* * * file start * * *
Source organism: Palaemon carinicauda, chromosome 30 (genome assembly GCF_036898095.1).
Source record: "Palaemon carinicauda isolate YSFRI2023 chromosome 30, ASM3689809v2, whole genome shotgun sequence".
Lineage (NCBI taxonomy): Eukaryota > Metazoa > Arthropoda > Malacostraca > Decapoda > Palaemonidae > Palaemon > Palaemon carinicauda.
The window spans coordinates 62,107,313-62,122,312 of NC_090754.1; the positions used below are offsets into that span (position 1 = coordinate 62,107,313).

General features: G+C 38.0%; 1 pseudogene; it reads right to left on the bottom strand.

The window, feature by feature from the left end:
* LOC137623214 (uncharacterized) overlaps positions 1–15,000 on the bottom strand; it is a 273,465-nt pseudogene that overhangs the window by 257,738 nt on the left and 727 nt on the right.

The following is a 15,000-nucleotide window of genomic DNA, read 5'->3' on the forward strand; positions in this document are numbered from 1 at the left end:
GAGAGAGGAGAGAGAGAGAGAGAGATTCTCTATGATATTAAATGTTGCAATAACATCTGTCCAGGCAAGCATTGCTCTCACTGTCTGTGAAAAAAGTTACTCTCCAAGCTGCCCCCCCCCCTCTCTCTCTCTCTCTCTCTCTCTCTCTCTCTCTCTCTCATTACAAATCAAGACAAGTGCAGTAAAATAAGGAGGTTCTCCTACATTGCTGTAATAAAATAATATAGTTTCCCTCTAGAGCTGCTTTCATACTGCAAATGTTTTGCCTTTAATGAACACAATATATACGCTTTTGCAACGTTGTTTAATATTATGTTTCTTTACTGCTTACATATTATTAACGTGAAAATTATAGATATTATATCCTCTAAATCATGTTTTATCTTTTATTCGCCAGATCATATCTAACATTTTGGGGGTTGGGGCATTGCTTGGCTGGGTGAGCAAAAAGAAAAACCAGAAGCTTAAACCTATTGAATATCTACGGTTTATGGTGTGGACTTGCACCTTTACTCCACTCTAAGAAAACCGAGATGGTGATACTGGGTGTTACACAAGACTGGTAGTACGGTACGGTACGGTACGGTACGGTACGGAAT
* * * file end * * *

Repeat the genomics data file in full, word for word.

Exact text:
Source organism: Palaemon carinicauda, chromosome 30 (genome assembly GCF_036898095.1).
Source record: "Palaemon carinicauda isolate YSFRI2023 chromosome 30, ASM3689809v2, whole genome shotgun sequence".
Lineage (NCBI taxonomy): Eukaryota > Metazoa > Arthropoda > Malacostraca > Decapoda > Palaemonidae > Palaemon > Palaemon carinicauda.
The window spans coordinates 62,107,313-62,122,312 of NC_090754.1; the positions used below are offsets into that span (position 1 = coordinate 62,107,313).

General features: G+C 38.0%; 1 pseudogene; it reads right to left on the bottom strand.

The window, feature by feature from the left end:
* LOC137623214 (uncharacterized) overlaps positions 1–15,000 on the bottom strand; it is a 273,465-nt pseudogene that overhangs the window by 257,738 nt on the left and 727 nt on the right.

The following is a 15,000-nucleotide window of genomic DNA, read 5'->3' on the forward strand; positions in this document are numbered from 1 at the left end:
GAGAGAGGAGAGAGAGAGAGAGAGATTCTCTATGATATTAAATGTTGCAATAACATCTGTCCAGGCAAGCATTGCTCTCACTGTCTGTGAAAAAAGTTACTCTCCAAGCTGCCCCCCCCCCTCTCTCTCTCTCTCTCTCTCTCTCTCTCTCTCTCTCTCATTACAAATCAAGACAAGTGCAGTAAAATAAGGAGGTTCTCCTACATTGCTGTAATAAAATAATATAGTTTCCCTCTAGAGCTGCTTTCATACTGCAAATGTTTTGCCTTTAATGAACACAATATATACGCTTTTGCAACGTTGTTTAATATTATGTTTCTTTACTGCTTACATATTATTAACGTGAAAATTATAGATATTATATCCTCTAAATCATGTTTTATCTTTTATTCGCCAGATCATATCTAACATTTTGGGGGTTGGGGCATTGCTTGGCTGGGTGAGCAAAAAGAAAAACCAGAAGCTTAAACCTATTGAATATCTACGGTTTATGGTGTGGACTTGCACCTTTACTCCACTCTAAGAAAACCGAGATGGTGATACTGGGTGTTACACAAGACTGGTAGTACGGTACGGTACGGTACGGTACGGTACGGAAT